Qatar Airways threat to quit Oneworld alliance

'If American does not want to work fairly with us, we will consult the others and we could form our own mini-alliance if we wanted to.'

Qatar Airways chief executive Akbar Al Baker has threatened to create a mini-alliance within the Oneworld alliance. Fadi Al Assaad / Reuters
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Qatar Airways said it may seek to form a breakaway group within the Oneworld alliance, should fellow member American Airlines continue to lend its weight to a US push to curb the growth of Arabian Gulf rivals.

Qatar Airways, which joined Oneworld in 2013, won’t tolerate a situation where “conditions are no longer conducive to a fair business relationship and mutual respect”, chief executive Akbar Al Baker said.

“We don’t get bullied by anybody,” he said at a briefing in Los Angeles, where the carrier began flights from Doha on January 1. “If American does not want to work fairly with us, we will consult the others and we could form our own mini-alliance if we wanted to.”

While Mr Al Baker has said before that Qatar Airways could quit Oneworld if its partner continues to seek limits on US access for Gulf operators, he has not previously threatened to split the alliance.

The US carriers American, Delta and United all say Qatar Airways, Etihad Airways and Emirates Airline have benefited from US$42 billion in illegal aid and want air treaties revised. The Gulf airlines refute these claims.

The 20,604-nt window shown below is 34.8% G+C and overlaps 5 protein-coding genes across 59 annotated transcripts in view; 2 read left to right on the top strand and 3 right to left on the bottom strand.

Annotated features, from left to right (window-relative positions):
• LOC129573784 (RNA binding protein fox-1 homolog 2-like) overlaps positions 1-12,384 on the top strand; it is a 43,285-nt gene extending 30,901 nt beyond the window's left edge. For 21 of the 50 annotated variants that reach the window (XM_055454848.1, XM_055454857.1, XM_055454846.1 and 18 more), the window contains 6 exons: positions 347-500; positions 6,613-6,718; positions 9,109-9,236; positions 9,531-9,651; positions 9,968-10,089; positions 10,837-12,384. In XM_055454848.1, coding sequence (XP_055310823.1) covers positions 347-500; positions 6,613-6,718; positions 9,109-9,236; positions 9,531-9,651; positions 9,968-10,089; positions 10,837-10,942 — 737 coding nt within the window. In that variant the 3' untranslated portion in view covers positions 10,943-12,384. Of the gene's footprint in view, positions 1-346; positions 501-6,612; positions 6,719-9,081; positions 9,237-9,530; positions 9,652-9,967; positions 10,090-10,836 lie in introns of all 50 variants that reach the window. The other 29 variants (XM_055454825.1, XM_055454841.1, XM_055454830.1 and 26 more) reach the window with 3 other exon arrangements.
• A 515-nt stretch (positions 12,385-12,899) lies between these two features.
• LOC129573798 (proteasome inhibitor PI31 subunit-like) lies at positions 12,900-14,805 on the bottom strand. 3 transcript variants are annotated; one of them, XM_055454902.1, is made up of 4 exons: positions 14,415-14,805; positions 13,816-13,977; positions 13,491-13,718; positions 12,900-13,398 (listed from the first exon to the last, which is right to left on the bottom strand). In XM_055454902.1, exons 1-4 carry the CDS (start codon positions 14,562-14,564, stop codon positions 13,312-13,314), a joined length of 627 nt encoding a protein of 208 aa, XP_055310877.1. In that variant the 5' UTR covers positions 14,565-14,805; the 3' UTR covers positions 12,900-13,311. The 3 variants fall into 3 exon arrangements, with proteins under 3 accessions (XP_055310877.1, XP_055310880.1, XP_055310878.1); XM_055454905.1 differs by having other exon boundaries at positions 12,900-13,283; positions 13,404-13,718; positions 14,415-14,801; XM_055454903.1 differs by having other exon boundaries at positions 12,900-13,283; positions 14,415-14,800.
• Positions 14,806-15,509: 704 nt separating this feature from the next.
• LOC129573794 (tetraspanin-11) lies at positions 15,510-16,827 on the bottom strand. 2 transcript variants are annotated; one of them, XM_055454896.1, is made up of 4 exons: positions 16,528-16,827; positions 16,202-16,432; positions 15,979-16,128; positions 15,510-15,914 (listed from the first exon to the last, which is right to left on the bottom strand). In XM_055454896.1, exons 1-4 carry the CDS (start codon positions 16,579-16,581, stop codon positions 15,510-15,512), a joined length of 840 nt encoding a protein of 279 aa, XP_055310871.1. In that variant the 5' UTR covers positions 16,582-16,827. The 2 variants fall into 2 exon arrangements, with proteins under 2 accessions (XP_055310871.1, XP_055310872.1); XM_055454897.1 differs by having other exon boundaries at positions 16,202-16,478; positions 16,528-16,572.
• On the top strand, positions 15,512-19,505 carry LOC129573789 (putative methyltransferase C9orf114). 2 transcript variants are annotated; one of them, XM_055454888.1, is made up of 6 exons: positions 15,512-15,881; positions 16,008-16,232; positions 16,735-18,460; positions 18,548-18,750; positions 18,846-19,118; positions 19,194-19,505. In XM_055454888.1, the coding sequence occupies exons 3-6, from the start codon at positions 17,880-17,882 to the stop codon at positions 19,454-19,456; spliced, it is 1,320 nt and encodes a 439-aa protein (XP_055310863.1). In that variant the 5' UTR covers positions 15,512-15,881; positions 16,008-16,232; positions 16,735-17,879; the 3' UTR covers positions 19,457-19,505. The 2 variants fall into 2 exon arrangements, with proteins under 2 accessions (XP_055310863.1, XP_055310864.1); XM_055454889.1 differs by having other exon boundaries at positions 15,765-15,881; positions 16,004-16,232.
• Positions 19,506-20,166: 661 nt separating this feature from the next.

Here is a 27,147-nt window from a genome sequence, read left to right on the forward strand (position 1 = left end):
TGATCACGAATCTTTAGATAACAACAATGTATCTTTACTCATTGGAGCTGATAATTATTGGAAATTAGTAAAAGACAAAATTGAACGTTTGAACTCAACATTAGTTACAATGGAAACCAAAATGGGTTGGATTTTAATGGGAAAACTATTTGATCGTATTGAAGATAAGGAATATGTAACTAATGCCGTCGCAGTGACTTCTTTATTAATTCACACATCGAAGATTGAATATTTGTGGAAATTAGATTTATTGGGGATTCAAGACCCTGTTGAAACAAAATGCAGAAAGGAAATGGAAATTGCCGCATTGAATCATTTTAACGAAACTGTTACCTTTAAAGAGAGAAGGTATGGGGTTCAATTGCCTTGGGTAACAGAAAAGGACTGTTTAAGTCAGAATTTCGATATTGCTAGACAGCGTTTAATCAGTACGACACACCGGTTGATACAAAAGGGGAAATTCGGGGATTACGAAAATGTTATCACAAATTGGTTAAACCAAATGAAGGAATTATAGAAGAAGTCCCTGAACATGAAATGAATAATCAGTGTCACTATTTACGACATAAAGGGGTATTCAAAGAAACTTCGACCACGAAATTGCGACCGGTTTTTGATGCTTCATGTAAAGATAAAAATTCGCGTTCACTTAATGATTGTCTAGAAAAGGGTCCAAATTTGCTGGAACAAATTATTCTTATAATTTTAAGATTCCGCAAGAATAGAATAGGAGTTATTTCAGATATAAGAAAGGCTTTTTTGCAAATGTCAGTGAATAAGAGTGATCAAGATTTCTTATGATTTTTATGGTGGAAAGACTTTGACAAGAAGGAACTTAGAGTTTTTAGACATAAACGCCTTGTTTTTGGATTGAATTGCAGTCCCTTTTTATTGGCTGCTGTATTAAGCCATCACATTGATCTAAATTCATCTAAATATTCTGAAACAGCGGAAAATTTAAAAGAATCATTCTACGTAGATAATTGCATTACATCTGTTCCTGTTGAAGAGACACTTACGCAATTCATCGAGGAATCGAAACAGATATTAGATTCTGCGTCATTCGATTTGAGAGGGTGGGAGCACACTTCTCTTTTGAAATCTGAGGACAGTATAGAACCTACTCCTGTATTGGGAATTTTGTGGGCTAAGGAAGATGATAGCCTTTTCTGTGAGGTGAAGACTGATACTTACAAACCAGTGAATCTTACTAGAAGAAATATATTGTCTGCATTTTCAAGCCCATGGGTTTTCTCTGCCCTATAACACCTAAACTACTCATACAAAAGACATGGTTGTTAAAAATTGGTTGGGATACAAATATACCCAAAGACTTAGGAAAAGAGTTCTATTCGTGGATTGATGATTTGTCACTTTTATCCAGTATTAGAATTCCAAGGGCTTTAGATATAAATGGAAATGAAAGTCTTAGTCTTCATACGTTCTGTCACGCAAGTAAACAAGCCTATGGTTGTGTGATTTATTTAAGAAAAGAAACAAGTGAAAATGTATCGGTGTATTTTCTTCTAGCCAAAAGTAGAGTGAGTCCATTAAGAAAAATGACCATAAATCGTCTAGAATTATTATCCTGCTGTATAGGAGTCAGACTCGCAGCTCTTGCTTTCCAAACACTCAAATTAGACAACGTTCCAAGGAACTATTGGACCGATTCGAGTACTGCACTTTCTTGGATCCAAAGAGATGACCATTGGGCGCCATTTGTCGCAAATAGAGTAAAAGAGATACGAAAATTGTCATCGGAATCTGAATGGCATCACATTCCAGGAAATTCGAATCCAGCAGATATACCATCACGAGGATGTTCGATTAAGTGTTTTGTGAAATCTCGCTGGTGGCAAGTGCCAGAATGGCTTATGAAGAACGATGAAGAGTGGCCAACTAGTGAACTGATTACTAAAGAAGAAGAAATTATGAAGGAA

Oneworld has 15 airline members drawn from 13 companies. A schism could become a major issue for the biggest US carrier should it involve British Airways, in which Qatar Airways has a 10 per cent stake via the UK company’s parent group IAG.

A joint venture between BA, the US carrier and IAG’s Spanish Iberia arm on North Atlantic routes took more than a decade to win regulatory clearance and is regarded as one of the most profitable in the entire airline industry.

IAG last May submitted evidence to a federal government inquiry in which it disputed the claims of US carriers, including American, saying that Gulf airlines are generally run along similar lines to competitors. The chief executive Willie Walsh has said he began making the same argument in public well before the Qatar Airways investment.

The American Airlines chief executive Doug Parker said in June that US and Gulf airlines had “agreed to disagree” and that the matter must be left to governments. He said he hoped Qatar Airways would remain within Oneworld, while describing the pact as “a marketing relationship that we view as separate from public policy”.

Qatar Airways already operates to New York, Washington, Philadelphia, Miami, Dallas and Houston, as well as Los Angeles, to be followed by Boston and Atlanta this year. Flights to Detroit are being evaluated.

Qatar Airways is progressing with plans for a “super premium” berth for business-class customers that would include more room and screening for privacy, as well as a new take on a lie-flat seat. The proprietary model, to be unveiled this year, will mark a step change in aviation, and could be sold to other airlines, although it will cost “an arm and a leg”, Mr Al Baker said.

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